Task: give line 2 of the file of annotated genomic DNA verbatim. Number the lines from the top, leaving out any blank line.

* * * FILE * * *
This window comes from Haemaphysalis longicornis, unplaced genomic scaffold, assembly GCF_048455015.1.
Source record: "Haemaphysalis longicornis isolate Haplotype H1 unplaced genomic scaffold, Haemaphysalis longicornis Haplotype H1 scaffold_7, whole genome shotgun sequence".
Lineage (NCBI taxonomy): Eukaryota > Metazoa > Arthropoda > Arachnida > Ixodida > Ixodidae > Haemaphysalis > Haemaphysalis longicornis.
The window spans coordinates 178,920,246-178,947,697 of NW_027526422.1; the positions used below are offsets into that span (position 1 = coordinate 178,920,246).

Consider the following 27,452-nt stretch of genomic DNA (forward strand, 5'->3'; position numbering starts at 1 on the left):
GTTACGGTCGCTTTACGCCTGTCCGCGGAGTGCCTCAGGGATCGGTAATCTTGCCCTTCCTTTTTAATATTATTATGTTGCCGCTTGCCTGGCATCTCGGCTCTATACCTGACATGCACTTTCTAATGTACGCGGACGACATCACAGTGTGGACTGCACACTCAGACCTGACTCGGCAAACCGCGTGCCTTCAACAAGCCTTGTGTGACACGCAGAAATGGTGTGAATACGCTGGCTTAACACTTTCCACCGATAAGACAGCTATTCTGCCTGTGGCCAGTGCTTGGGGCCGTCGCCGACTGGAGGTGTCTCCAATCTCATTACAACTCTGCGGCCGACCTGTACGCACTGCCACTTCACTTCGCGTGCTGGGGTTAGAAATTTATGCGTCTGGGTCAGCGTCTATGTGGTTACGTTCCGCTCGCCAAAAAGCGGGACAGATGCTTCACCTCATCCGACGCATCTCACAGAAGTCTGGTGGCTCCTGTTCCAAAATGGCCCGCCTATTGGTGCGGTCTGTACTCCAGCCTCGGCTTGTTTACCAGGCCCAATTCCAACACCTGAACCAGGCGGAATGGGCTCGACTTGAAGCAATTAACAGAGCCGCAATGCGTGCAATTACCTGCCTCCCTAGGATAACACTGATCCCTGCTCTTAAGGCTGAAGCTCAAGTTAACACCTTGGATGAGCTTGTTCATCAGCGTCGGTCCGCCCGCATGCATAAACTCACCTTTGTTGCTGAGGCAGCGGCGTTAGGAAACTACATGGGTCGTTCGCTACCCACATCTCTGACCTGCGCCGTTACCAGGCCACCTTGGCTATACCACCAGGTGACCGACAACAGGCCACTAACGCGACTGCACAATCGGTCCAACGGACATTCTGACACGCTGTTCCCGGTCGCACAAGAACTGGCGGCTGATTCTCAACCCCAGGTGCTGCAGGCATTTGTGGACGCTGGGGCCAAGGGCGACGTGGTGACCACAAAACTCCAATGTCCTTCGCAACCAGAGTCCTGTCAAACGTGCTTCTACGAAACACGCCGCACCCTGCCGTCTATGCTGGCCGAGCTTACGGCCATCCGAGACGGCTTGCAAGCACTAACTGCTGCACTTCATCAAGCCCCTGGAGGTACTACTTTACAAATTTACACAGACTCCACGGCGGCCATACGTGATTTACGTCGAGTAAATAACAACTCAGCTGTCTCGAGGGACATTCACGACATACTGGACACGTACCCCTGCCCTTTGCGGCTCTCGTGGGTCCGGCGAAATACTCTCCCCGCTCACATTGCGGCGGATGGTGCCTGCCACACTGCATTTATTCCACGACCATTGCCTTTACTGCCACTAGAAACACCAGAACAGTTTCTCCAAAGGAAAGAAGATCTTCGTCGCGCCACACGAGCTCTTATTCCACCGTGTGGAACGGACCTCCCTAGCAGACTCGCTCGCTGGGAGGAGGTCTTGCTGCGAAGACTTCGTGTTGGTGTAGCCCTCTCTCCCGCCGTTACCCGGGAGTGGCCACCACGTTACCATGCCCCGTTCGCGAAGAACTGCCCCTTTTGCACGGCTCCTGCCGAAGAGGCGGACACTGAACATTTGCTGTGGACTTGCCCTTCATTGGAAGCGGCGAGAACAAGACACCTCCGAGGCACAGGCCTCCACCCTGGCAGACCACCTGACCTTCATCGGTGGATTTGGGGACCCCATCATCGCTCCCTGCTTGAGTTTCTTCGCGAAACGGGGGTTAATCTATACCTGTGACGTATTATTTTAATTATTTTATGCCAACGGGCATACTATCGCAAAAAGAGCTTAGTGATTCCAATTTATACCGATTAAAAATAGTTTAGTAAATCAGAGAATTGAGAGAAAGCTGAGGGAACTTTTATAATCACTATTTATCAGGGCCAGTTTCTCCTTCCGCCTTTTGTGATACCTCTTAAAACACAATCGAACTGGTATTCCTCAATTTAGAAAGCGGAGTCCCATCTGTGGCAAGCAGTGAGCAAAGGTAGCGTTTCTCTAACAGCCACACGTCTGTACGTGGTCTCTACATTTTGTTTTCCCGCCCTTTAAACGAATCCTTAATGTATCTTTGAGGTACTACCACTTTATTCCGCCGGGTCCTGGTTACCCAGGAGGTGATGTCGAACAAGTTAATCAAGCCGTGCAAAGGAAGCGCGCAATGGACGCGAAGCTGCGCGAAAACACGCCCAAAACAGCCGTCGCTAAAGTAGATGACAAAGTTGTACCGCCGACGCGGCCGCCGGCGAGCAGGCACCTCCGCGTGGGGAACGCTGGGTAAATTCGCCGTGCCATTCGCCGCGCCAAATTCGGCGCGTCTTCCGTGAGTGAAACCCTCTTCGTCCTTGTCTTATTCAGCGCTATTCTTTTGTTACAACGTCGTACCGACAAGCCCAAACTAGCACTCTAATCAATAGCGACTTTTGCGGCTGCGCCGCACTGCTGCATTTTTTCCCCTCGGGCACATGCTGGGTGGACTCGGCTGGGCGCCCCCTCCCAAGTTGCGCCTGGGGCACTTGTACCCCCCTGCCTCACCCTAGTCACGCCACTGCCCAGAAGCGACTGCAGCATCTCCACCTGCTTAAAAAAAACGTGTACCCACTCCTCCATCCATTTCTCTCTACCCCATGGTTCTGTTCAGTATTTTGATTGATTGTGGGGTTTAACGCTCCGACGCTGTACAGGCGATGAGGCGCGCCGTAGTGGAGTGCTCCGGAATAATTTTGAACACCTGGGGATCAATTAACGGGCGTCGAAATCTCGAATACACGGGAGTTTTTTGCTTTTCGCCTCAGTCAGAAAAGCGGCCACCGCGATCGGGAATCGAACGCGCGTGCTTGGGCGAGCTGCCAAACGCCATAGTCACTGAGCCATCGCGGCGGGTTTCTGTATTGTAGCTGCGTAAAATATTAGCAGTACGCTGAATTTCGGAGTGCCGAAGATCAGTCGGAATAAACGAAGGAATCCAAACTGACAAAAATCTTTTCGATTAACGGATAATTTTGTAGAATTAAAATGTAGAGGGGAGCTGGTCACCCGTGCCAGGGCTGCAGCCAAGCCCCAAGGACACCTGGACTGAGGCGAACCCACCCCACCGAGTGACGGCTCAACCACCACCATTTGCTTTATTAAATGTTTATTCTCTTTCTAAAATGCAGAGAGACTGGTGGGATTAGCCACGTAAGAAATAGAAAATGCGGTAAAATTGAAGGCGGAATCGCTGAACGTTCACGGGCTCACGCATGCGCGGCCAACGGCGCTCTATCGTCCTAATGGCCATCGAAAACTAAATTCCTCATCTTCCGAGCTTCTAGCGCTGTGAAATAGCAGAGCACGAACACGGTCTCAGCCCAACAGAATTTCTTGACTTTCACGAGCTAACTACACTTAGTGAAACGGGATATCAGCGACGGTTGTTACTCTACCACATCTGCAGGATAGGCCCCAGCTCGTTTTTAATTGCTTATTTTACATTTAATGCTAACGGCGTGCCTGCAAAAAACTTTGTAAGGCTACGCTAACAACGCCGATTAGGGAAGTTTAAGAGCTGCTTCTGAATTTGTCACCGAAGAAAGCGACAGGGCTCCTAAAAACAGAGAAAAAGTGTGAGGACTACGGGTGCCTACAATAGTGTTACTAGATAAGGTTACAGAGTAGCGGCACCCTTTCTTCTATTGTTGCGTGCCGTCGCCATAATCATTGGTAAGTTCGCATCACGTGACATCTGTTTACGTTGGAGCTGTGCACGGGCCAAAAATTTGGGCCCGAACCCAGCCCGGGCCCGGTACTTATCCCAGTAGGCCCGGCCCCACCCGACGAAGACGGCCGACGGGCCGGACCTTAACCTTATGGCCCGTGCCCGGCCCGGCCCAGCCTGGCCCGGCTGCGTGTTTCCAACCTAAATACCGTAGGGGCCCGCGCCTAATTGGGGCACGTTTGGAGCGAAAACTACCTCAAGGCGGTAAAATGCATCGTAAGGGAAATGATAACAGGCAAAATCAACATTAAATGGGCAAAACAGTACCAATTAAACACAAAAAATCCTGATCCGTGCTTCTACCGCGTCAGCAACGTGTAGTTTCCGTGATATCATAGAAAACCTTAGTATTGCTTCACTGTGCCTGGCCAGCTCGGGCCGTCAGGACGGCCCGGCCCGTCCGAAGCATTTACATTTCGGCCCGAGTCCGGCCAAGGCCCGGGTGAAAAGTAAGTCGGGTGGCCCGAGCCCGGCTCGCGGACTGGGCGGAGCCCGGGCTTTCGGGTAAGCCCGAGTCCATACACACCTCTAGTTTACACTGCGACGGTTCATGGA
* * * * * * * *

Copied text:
Source record: "Haemaphysalis longicornis isolate Haplotype H1 unplaced genomic scaffold, Haemaphysalis longicornis Haplotype H1 scaffold_7, whole genome shotgun sequence".